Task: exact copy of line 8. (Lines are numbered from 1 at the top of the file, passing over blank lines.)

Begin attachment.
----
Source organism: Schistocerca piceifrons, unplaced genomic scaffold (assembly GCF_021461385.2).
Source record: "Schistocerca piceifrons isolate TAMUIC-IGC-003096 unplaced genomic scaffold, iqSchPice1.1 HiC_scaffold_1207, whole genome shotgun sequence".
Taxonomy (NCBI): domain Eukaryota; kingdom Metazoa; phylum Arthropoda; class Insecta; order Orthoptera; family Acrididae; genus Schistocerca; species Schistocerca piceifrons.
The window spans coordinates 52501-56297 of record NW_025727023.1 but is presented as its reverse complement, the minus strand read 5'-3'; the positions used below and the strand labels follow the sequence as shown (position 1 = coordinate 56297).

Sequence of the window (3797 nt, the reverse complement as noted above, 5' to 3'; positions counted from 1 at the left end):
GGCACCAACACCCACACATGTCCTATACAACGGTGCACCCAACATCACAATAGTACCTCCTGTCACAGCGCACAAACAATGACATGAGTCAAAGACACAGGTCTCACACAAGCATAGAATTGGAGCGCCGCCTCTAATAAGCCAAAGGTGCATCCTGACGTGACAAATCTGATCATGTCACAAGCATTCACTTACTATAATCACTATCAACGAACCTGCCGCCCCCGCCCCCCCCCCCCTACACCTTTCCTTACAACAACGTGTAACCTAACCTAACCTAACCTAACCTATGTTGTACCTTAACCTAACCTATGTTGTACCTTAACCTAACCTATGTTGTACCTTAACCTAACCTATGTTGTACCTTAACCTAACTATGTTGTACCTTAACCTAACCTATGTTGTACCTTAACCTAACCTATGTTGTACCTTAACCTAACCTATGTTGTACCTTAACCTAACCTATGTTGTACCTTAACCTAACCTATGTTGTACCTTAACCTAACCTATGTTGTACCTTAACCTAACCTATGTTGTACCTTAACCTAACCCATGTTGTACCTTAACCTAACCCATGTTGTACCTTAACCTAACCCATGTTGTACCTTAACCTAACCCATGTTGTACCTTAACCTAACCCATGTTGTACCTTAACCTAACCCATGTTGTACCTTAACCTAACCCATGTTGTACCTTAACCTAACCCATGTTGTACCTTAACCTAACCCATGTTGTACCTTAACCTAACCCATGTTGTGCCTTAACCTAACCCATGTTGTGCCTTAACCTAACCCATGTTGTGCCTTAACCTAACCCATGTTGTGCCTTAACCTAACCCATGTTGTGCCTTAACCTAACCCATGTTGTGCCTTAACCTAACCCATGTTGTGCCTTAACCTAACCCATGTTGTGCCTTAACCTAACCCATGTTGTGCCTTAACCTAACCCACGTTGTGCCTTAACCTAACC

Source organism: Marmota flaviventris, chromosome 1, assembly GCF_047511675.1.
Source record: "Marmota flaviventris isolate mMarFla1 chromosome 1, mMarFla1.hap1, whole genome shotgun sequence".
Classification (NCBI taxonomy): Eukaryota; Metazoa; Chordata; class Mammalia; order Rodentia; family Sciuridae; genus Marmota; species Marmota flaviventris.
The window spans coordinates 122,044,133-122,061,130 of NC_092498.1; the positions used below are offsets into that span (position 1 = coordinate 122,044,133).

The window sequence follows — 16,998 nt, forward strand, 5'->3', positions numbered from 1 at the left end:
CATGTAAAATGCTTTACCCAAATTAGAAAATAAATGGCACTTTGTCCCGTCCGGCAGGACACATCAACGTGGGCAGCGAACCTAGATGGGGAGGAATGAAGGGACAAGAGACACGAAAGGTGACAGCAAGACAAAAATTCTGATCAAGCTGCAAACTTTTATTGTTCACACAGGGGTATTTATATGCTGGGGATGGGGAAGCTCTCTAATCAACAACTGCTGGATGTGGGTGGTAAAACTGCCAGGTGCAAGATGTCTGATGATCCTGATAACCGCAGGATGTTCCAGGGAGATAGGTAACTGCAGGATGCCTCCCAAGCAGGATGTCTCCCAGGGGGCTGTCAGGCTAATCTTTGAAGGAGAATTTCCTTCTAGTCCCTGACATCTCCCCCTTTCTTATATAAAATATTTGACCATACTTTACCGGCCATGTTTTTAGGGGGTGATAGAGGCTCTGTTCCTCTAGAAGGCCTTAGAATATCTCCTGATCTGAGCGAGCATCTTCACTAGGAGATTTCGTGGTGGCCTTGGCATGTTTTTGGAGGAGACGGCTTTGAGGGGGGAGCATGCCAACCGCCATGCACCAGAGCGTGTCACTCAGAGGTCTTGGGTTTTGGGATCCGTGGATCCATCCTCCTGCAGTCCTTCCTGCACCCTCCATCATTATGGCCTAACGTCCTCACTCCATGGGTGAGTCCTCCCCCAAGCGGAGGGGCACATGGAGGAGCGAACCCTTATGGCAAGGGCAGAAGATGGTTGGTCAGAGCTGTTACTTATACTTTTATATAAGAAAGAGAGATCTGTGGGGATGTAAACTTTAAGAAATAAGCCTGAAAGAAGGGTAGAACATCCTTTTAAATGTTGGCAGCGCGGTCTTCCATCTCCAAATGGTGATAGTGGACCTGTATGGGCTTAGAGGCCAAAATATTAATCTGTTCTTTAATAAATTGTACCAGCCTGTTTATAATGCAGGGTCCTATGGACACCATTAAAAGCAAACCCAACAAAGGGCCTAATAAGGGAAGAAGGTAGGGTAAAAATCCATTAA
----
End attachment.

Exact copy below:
Source record: "Marmota flaviventris isolate mMarFla1 chromosome 1, mMarFla1.hap1, whole genome shotgun sequence".